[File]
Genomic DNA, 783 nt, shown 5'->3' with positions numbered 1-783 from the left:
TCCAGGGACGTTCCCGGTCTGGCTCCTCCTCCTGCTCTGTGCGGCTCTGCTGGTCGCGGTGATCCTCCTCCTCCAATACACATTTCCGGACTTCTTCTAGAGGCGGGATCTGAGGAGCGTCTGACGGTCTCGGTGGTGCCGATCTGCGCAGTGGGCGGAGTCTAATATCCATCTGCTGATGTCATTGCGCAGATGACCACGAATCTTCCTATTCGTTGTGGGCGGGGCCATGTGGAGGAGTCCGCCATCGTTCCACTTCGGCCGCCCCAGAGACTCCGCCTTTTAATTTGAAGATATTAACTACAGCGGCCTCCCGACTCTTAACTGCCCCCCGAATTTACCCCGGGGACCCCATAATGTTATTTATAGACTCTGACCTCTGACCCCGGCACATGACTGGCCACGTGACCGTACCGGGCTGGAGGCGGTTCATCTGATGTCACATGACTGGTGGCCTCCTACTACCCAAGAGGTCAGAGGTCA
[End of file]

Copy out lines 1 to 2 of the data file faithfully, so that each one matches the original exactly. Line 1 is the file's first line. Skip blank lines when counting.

Genomic DNA, 783 nt, shown 5'->3' with positions numbered 1-783 from the left:
TCCAGGGACGTTCCCGGTCTGGCTCCTCCTCCTGCTCTGTGCGGCTCTGCTGGTCGCGGTGATCCTCCTCCTCCAATACACATTTCCGGACTTCTTCTAGAGGCGGGATCTGAGGAGCGTCTGACGGTCTCGGTGGTGCCGATCTGCGCAGTGGGCGGAGTCTAATATCCATCTGCTGATGTCATTGCGCAGATGACCACGAATCTTCCTATTCGTTGTGGGCGGGGCCATGTGGAGGAGTCCGCCATCGTTCCACTTCGGCCGCCCCAGAGACTCCGCCTTTTAATTTGAAGATATTAACTACAGCGGCCTCCCGACTCTTAACTGCCCCCCGAATTTACCCCGGGGACCCCATAATGTTATTTATAGACTCTGACCTCTGACCCCGGCACATGACTGGCCACGTGACCGTACCGGGCTGGAGGCGGTTCATCTGATGTCACATGACTGGTGGCCTCCTACTACCCAAGAGGTCAGAGGTCA